New Mexico October 14, 2017
You Will Want To Visit This Popular New Mexico Park That’s Actually A Cemetery
There are city parks — places of merriment and play. Then, there are cemeteries — sacred ground for resting souls. It’s not often that the two share common ground. Yet, in the resort town of Taos, New Mexico one city park, Kit Carson Park, artfully manages to situate the two together.
As a city park, Kit Carson Park stands on its own.
Easily accessible, just off the main road through Taos, Kit Carson Park has all one could want in a city park. For the active folks, the 19-acre park has soccer fields, Little League and t-ball fields, a children's play space, and courts for basketball and tennis. A walking and jogging path runs along the perimeter as well.
There are a lot of ways to relax here.
Tourists and locals alike stroll through the treed park, while others come for picnics, play, and outdoor grilling. The large grassy areas are perfect for yoga in the park too.
It's a space for community and events.
The annual Wool Festival is one event that draws the crowds. This noted regional fiber market features juried vendors offering a wide variety of animal fibers and related items, including fleeces and yarn, plus finished items from hats to rugs and wall art. Demonstrations, contests, live music, and food round out the event.
Kit Carson Park Rocks too.
One of the most anticipated music events of the year is the Solar Music Festival. Kit Carson Park makes a perfect venue for the two-day festival that is so much more than music. Crowds dance to local and national musicians but green living is the star, with booths on environmental and wildlife protection, green building, and alternative energy information.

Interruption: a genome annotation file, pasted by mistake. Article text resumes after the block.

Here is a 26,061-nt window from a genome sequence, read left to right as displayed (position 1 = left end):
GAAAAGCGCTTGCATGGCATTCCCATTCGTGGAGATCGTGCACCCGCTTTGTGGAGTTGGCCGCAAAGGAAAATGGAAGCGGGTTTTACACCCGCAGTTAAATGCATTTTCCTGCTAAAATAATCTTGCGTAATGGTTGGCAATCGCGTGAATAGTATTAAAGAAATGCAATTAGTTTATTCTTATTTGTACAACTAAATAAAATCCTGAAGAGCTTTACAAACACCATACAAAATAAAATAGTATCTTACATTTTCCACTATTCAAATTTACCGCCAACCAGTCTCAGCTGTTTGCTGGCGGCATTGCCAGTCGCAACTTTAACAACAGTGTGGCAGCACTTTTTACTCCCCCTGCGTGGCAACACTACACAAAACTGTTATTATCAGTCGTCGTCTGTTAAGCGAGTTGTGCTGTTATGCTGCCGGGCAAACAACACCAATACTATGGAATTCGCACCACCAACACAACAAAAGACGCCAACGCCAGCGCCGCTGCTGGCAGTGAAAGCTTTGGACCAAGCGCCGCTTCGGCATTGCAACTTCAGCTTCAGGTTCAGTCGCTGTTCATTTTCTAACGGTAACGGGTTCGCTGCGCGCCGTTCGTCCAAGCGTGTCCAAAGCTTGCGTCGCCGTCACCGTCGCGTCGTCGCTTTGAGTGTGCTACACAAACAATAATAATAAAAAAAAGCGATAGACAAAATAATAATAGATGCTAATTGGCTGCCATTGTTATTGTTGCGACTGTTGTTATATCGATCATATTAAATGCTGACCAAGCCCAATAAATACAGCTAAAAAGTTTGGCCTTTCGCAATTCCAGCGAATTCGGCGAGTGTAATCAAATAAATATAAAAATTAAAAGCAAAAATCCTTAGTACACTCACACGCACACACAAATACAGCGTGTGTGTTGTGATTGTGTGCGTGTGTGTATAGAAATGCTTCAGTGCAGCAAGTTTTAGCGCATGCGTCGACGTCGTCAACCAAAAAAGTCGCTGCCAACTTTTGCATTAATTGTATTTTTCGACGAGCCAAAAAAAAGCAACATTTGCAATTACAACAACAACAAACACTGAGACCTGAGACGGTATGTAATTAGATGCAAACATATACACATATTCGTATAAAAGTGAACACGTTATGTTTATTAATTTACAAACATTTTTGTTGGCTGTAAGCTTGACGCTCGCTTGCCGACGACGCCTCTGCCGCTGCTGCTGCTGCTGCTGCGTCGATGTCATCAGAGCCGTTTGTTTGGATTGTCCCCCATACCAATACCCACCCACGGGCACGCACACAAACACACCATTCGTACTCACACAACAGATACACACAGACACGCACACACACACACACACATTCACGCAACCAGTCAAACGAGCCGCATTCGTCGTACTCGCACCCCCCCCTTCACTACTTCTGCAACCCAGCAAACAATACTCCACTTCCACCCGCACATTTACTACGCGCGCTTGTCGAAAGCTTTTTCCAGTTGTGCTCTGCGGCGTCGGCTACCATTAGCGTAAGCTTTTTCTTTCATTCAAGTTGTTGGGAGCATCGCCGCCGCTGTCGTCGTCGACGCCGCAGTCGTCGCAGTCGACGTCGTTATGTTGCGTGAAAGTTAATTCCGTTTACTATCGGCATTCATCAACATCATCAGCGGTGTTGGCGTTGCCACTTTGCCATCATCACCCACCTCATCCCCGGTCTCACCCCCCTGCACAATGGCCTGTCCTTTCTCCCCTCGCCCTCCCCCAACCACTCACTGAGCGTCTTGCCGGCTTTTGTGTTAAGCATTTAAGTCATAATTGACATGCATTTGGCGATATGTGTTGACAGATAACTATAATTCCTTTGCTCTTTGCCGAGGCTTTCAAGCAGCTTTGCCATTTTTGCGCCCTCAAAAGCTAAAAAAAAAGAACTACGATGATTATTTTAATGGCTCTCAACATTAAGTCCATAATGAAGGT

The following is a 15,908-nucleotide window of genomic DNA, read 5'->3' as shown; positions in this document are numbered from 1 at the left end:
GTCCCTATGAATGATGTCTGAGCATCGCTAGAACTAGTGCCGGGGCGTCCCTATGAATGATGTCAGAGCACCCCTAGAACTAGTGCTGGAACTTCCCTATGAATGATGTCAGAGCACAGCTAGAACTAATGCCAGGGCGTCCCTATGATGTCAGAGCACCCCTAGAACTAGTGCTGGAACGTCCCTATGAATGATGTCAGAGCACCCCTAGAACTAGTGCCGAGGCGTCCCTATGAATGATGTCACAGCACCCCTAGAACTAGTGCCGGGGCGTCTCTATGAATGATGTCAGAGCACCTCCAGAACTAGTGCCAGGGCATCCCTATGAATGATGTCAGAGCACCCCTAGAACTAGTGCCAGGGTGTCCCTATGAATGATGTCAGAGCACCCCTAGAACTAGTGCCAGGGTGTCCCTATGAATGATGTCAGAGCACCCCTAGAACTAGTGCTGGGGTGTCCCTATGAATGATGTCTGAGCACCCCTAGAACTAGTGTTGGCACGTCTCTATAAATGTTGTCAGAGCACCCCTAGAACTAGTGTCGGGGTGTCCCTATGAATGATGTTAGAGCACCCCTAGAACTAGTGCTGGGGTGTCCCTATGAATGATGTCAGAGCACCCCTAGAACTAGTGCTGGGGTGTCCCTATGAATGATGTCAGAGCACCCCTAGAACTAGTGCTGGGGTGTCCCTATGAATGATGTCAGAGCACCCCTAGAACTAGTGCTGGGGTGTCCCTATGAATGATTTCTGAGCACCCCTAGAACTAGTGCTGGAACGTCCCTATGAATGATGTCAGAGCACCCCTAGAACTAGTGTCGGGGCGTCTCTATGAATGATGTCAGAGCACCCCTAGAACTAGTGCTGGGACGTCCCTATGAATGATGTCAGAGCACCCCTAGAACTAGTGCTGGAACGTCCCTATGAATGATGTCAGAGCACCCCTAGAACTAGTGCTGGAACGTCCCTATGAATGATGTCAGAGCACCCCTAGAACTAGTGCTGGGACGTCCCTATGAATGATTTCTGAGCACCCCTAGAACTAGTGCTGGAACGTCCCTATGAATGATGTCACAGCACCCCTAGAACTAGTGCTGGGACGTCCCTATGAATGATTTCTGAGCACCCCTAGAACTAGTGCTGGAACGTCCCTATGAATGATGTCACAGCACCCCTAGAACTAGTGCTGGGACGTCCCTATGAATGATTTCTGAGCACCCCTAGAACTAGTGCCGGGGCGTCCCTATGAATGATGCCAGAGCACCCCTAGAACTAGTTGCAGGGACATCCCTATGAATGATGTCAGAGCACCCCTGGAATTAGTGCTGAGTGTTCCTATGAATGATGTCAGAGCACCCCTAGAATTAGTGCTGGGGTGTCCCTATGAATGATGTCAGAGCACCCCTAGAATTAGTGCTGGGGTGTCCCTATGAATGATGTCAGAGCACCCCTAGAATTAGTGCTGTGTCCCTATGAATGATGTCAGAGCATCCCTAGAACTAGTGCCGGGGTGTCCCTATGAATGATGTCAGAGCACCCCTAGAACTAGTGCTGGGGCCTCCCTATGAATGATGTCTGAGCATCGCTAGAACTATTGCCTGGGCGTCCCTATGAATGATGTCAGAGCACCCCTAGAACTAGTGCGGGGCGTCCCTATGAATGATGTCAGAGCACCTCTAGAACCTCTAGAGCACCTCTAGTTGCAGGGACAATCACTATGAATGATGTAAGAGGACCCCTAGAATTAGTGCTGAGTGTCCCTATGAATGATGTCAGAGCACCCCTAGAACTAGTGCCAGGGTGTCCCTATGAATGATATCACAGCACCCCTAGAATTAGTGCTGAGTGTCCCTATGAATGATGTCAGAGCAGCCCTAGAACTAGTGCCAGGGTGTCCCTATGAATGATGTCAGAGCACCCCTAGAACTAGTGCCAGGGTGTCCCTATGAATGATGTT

The most unexpected thing about this park?
Part of the park is a cemetery.
The cemetery was established in 1847 as a burial ground for soldiers and locals killed during the Taos Revolt. Later, when Kit Carson was buried there, the park was re-named Kit Carson Cemetery. Along with Carson and those killed during the Revolt, the cemetery houses soldiers from many campaigns, including the Indian Campaigns of the 1850's, the Civil War, the Spanish American War, World War I, and World War II. Local traders, merchants, and early Taos families are buried here, too.
Christopher "Kit" Houston Carson was all-around rugged.
Kit Carson, originally from Kentucky, became one of New Mexico's most famous residents. During his life, he was a mountain man and scout, trapper, Indian agent, and Army officer. His adventures were highly touted (in both fact and dime-novel fiction), but he is generally credited with helping to open the West to settlement. He is buried at his namesake park, next to his next to his third wife, Josefa Jaramillo. Other members of their families rest here as well.
Other prominent Taoseños rest here too.
Other notables buried at Kit Carson park include priest and educator, Padre Antonio José Martínez, and the "Muse of Taos," Mable Dodge Luhan. The controversial padre established boys and girls primary schools in Taos and owned one of New Mexico's first printing presses. Dodge Luhan, known for her avant-garde ideas and artist salons, helped put Taos art on the map.
Here's what you need to know about visiting this park:
When you are ready for a visit, Kit Carson Park and Historic Cemetery is located one and a half blocks north of the Taos Plaza at 211 Paseo Del Pueblo Norte.
Oh, and by the way, Kit Carson Park makes our list of
What do you think about Kit Carson park? Would you want to be buried in a park? Let us know your thoughts in the comments below.